Food-grade waxes are applied to a number of produce items before storage and distribution to control post-harvest decay and extend shelf life. While commodities such as apples and oranges receive a single waxing, lemons receive both storage and finishing wax treatments. But little is known about how different waxes and the waxing step impact microbial food safety.
Luxin Wang, Ph.D. and an associate professor with the University of California, Davis, wants to address those knowledge gaps through her project titled “Waxing of whole produce and its involvement in and impact on microbial food safety.”
“We hope to provide the industry with information about how waxes contribute to the microbial safety of fresh produce by using lemons and oranges as model products,” she said. In addition, Wang said, the results could be used by individual packinghouses to support the development of their food safety plans or risk assessments.
Joining her as co-principal investigators are UC Davis colleagues Linda Harris, Ph.D., and Lena Sheng, Ph.D. Wang joined the university in 2018 and was introduced to the citrus safety area by Harris, a food safety Extension specialist. This project is a collaboration between the two.
“Dr. Harris and I have joint interest in waxes, and we had several discussions that led to this final proposal,” Wang said.
Sheng, a post-doctoral fellow, previously was at Washington State University, where she conducted research with apple packinghouses.
“Her background with packinghouses and experience with produce is an ideal fit for this project,” Wang said.
Their research project has three objectives, two of which will be conducted in the laboratory. The final objective will begin in the lab and be completed with validation in the pilot packing plant at the UC Lindcove Research and Extension Center.
Two five-strain microbial cocktails composed of Listeria monocytogenes and Salmonella spp. will be used for this study. These cultures are from co-PI Harris’ culture collection, and they are isolates from previous produce outbreaks.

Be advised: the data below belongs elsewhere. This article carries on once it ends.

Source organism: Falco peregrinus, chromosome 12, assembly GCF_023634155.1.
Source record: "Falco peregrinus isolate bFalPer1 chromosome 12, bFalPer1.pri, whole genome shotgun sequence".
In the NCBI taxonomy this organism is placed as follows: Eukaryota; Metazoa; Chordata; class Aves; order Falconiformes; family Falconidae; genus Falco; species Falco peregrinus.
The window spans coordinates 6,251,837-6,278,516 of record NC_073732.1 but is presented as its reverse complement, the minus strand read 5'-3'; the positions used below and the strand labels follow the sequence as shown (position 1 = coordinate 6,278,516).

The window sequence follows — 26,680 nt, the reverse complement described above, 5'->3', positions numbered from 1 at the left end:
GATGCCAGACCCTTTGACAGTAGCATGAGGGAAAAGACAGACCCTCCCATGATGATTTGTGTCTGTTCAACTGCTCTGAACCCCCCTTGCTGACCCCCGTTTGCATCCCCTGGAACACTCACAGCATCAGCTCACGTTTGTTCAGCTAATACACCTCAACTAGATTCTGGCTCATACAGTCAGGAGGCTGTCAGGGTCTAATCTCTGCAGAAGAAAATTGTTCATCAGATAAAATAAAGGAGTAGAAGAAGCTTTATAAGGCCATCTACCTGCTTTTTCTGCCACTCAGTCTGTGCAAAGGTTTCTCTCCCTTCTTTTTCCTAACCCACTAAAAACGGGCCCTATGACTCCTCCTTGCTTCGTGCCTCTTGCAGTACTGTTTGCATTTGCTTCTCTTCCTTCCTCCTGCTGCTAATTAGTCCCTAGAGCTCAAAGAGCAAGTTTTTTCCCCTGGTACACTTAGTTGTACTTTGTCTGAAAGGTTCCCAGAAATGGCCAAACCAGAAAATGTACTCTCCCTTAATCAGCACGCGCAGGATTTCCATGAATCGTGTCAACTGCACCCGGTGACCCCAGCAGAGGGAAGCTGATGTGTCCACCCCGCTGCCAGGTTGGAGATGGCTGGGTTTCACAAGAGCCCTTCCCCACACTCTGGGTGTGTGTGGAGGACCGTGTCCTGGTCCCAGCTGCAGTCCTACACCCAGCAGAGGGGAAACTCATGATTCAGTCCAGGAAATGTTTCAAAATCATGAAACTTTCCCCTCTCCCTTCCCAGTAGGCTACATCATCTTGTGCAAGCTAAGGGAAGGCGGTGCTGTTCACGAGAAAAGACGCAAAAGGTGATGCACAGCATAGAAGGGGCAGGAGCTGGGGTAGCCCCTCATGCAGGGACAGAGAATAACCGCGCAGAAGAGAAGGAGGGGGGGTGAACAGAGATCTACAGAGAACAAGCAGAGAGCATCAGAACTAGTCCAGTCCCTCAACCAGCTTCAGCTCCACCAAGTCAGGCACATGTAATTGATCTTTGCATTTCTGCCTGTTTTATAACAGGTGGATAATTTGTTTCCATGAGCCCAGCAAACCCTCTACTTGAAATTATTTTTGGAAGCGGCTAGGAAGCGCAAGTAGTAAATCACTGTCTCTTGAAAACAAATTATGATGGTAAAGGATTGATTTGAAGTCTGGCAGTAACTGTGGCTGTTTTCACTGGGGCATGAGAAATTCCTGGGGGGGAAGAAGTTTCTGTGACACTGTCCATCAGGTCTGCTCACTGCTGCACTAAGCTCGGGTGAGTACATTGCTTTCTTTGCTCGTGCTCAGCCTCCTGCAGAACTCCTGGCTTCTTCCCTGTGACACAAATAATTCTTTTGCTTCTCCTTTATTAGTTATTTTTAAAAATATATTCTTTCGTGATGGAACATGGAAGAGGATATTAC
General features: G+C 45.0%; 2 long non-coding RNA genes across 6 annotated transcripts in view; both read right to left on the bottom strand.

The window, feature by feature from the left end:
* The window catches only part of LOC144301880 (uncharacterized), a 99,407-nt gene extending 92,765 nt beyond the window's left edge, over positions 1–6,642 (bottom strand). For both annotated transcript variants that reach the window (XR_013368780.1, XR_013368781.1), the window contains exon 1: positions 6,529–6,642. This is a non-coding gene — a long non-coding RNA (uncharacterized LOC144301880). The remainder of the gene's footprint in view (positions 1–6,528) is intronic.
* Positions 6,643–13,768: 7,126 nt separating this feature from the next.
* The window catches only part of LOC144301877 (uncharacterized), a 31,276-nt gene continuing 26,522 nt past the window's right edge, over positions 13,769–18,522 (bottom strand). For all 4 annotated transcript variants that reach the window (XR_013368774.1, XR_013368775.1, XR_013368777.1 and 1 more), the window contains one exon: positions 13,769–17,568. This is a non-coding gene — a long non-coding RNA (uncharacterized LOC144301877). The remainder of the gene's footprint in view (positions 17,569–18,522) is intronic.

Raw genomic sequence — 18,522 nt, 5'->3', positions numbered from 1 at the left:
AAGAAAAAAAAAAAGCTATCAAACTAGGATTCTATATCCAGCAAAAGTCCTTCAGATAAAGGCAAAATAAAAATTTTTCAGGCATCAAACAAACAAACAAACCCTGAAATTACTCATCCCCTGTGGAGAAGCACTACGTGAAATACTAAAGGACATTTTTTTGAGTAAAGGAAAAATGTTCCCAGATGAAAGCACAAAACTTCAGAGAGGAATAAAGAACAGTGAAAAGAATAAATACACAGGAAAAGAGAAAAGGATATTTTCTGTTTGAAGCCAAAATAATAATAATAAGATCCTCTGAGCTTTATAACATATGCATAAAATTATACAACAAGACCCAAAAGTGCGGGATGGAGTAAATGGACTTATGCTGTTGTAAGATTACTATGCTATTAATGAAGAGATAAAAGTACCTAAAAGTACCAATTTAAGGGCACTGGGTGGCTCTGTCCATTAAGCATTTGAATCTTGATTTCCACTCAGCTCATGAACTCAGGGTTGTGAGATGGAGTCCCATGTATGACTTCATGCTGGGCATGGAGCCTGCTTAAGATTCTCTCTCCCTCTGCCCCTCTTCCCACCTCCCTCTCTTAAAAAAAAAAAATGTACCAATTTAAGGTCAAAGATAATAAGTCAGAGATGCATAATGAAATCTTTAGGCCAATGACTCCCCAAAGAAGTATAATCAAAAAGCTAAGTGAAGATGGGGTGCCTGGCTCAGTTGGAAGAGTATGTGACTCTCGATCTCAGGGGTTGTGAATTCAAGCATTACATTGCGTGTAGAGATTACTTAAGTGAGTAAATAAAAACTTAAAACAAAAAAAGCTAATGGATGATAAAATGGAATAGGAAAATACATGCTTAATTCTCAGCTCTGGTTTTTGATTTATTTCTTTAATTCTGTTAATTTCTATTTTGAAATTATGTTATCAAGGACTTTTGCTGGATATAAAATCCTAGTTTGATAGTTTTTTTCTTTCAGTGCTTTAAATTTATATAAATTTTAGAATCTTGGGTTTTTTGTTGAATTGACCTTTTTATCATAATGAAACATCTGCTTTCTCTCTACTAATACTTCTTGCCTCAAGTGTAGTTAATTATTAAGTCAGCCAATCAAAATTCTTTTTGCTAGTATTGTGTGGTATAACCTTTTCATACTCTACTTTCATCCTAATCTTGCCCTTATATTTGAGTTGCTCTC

For objective one, the team obtained four storage waxes and 15 finishing waxes from industry collaborators. They evaluated the chemical and microbial characteristics of these waxes as well as their impact on pathogen survival.
“The waxes had a wide range of pH from 8-13 and varying compositions,” Wang said. “Among them, two storage waxes and one finishing wax had background populations of microorganisms.”
The team observed that the behavior of pathogens inoculated into the waxes depended upon the pathogen type, the type of wax and the storage temperature.
“In general, Listeria survived better than Salmonella, and both pathogens survived better at 4 degrees Celsius than 22 C and in diluted waxes than in undiluted waxes,” she said. “Since storage waxes are used in diluted form, information obtained from objective one will help the industry decide how to better store their unused or used storage and finishing waxes.”
For the second objective, storage waxes will be applied to lemons inoculated with pathogens and then stored at 4 C or 22 C for specific periods of time mimicking storage conditions at lemon packinghouses.
“For the first two objectives, we would like to mimic two scenarios. The first is to evaluate what happens if the fruit is exposed to contaminated waxes,” Wang said. “In the second scenario, the fruit arrives at the packinghouse already contaminated on the surface before the wax is applied.”
The team is just beginning objective two. In the final portion of their research, which has not yet begun, the researchers plan to evaluate pathogen control efficacy of finishing waxes and the heated drying steps in pilot packinghouse trials. A nonpathogenic surrogate organism will be used for this study.Twitter | Facebook